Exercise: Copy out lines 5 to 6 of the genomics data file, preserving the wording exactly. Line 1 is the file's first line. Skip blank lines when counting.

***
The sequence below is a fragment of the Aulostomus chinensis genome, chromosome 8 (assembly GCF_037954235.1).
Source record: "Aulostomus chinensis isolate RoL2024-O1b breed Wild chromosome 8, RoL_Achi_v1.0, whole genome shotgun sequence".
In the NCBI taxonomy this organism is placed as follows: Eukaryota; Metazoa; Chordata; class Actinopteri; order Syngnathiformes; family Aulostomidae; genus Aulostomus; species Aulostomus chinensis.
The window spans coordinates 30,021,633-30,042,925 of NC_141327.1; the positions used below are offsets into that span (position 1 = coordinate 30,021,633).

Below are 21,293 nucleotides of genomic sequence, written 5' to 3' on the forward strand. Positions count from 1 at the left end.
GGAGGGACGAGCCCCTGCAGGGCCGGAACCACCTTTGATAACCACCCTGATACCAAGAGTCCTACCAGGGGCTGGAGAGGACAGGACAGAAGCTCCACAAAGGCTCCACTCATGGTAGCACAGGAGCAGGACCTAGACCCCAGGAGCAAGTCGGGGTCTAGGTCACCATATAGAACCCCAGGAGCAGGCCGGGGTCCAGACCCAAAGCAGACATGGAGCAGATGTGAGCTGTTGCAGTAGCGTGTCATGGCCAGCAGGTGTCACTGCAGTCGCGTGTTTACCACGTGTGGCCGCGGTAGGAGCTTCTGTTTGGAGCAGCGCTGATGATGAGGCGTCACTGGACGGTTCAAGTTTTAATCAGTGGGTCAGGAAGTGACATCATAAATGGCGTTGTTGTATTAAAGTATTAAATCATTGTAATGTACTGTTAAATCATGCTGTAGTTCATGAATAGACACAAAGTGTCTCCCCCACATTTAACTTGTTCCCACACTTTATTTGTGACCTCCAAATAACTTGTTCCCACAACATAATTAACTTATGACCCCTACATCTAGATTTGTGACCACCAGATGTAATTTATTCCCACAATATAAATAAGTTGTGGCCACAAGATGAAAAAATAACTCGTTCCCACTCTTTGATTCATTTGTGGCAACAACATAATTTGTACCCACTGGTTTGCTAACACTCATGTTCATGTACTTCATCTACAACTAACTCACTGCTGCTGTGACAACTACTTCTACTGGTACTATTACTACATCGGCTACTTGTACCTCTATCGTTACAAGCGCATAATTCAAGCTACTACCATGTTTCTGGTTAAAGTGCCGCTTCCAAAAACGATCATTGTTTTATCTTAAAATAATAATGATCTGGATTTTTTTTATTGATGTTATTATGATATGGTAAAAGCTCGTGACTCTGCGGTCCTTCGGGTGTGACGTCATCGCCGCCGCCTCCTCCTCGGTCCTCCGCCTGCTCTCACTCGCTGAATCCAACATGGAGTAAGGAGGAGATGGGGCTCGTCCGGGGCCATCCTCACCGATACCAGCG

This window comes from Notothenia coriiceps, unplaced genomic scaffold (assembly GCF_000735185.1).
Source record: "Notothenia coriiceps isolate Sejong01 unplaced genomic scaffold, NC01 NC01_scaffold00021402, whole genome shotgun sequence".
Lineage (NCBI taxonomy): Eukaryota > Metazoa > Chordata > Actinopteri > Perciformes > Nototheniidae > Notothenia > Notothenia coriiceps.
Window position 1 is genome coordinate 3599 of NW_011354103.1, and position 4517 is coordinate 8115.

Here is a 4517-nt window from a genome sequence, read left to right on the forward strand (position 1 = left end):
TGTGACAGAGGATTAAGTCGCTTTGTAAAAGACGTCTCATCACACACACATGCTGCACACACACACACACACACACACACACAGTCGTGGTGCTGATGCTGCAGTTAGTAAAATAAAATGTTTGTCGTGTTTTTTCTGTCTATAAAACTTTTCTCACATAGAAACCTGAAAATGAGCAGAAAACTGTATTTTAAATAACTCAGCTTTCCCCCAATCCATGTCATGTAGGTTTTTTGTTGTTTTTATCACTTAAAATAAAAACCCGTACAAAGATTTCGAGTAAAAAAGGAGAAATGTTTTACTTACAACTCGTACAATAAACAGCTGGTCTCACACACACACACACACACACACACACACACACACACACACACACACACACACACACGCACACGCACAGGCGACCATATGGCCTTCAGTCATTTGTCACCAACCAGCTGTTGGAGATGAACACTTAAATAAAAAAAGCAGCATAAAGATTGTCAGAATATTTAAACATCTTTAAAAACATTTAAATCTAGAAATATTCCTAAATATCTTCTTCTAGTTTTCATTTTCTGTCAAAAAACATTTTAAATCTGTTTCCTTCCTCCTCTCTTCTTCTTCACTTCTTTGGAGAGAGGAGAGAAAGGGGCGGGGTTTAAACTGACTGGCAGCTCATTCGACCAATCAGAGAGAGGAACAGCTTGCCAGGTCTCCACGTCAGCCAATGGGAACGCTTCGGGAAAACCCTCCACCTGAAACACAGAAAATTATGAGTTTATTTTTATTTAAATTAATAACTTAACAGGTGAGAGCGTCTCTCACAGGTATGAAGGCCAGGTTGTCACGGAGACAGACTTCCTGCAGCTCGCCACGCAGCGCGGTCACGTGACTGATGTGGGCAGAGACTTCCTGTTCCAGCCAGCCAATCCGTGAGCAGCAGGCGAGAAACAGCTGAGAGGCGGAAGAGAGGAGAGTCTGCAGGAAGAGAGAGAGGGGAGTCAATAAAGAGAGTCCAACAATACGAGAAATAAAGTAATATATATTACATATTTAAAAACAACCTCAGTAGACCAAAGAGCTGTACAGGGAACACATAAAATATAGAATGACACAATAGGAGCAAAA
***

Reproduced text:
Below are 21,293 nucleotides of genomic sequence, written 5' to 3' on the forward strand. Positions count from 1 at the left end.
GGAGGGACGAGCCCCTGCAGGGCCGGAACCACCTTTGATAACCACCCTGATACCAAGAGTCCTACCAGGGGCTGGAGAGGACAGGACAGAAGCTCCACAAAGGCTCCACTCATGGTAGCACAGGAGCAGGACCTAGACCCCAGGAGCAAGTCGGGGTCTAGGTCACCATATAGAACCCCAGGAGCAGGCCGGGGTCCAGACCCAAAGCAGACATGGAGCAGATGTGAGCTGTTGCAGTAGCGTGTCATGGCCAGCAGGTGTCACTGCAGTCGCGTGTTTACCACGTGTGGCCGCGGTAGGAGCTTCTGTTTGGAGCAGCGCTGATGATGAGGCGTCACTGGACGGTTCAAGTTTTAATCAGTGGGTCAGGAAGTGACATCATAAATGGCGTTGTTGTATTAAAGTATTAAATCATTGTAATGTACTGTTAAATCATGCTGTAGTTCATGAATAGACACAAAGTGTCTCCCCCACATTTAACTTGTTCCCACACTTTATTTGTGACCTCCAAATAACTTGTTCCCACAACATAATTAACTTATGACCCCTACATCTAGATTTGTGACCACCAGATGTAATTTATTCCCACAATATAAATAAGTTGTGGCCACAAGATGAAAAAATAACTCGTTCCCACTCTTTGATTCATTTGTGGCAACAACATAATTTGTACCCACTGGTTTGCTAACACTCATGTTCATGTACTTCATCTACAACTAACTCACTGCTGCTGTGACAACTACTTCTACTGGTACTATTACTACATCGGCTACTTGTACCTCTATCGTTACAAGCGCATAATTCAAGCTACTACCATGTTTCTGGTTAAAGTGCCGCTTCCAAAAACGATCATTGTTTTATCTTAAAATAATAATGATCTGGATTTTTTTTATTGATGTTATTATGATATGGTAAAAGCTCGTGACTCTGCGGTCCTTCGGGTGTGACGTCATCGCCGCCGCCTCCTCCTCGGTCCTCCGCCTGCTCTCACTCGCTGAATCCAACATGGAGTAAGGAGGAGATGGGGCTCGTCCGGGGCCATCCTCACCGATACCAGCG